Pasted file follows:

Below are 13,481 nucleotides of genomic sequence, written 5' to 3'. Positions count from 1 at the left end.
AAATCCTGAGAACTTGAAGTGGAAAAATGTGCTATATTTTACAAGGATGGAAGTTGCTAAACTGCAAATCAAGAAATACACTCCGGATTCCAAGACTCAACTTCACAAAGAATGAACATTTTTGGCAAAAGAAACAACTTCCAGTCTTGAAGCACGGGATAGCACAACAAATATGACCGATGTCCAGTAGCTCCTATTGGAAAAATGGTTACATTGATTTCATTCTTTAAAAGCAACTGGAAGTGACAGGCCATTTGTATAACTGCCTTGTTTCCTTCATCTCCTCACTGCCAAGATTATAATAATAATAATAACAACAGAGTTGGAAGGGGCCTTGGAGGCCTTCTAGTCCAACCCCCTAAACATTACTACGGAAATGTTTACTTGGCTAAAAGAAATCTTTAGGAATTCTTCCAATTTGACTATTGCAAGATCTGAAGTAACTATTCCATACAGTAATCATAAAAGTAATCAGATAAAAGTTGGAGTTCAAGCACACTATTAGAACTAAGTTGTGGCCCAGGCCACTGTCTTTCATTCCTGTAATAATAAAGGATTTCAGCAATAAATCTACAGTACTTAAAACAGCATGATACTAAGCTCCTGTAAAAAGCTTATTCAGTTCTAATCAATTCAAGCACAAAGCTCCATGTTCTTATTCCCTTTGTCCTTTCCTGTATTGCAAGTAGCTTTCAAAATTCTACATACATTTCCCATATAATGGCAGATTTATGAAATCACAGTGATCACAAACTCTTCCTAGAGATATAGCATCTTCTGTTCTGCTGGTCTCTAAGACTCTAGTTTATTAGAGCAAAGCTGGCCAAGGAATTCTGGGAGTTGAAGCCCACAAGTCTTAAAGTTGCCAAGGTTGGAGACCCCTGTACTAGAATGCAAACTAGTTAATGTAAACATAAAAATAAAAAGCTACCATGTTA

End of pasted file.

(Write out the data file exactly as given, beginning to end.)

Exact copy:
Below are 13,481 nucleotides of genomic sequence, written 5' to 3'. Positions count from 1 at the left end.
AAATCCTGAGAACTTGAAGTGGAAAAATGTGCTATATTTTACAAGGATGGAAGTTGCTAAACTGCAAATCAAGAAATACACTCCGGATTCCAAGACTCAACTTCACAAAGAATGAACATTTTTGGCAAAAGAAACAACTTCCAGTCTTGAAGCACGGGATAGCACAACAAATATGACCGATGTCCAGTAGCTCCTATTGGAAAAATGGTTACATTGATTTCATTCTTTAAAAGCAACTGGAAGTGACAGGCCATTTGTATAACTGCCTTGTTTCCTTCATCTCCTCACTGCCAAGATTATAATAATAATAATAACAACAGAGTTGGAAGGGGCCTTGGAGGCCTTCTAGTCCAACCCCCTAAACATTACTACGGAAATGTTTACTTGGCTAAAAGAAATCTTTAGGAATTCTTCCAATTTGACTATTGCAAGATCTGAAGTAACTATTCCATACAGTAATCATAAAAGTAATCAGATAAAAGTTGGAGTTCAAGCACACTATTAGAACTAAGTTGTGGCCCAGGCCACTGTCTTTCATTCCTGTAATAATAAAGGATTTCAGCAATAAATCTACAGTACTTAAAACAGCATGATACTAAGCTCCTGTAAAAAGCTTATTCAGTTCTAATCAATTCAAGCACAAAGCTCCATGTTCTTATTCCCTTTGTCCTTTCCTGTATTGCAAGTAGCTTTCAAAATTCTACATACATTTCCCATATAATGGCAGATTTATGAAATCACAGTGATCACAAACTCTTCCTAGAGATATAGCATCTTCTGTTCTGCTGGTCTCTAAGACTCTAGTTTATTAGAGCAAAGCTGGCCAAGGAATTCTGGGAGTTGAAGCCCACAAGTCTTAAAGTTGCCAAGGTTGGAGACCCCTGTACTAGAATGCAAACTAGTTAATGTAAACATAAAAATAAAAAGCTACCATGTTA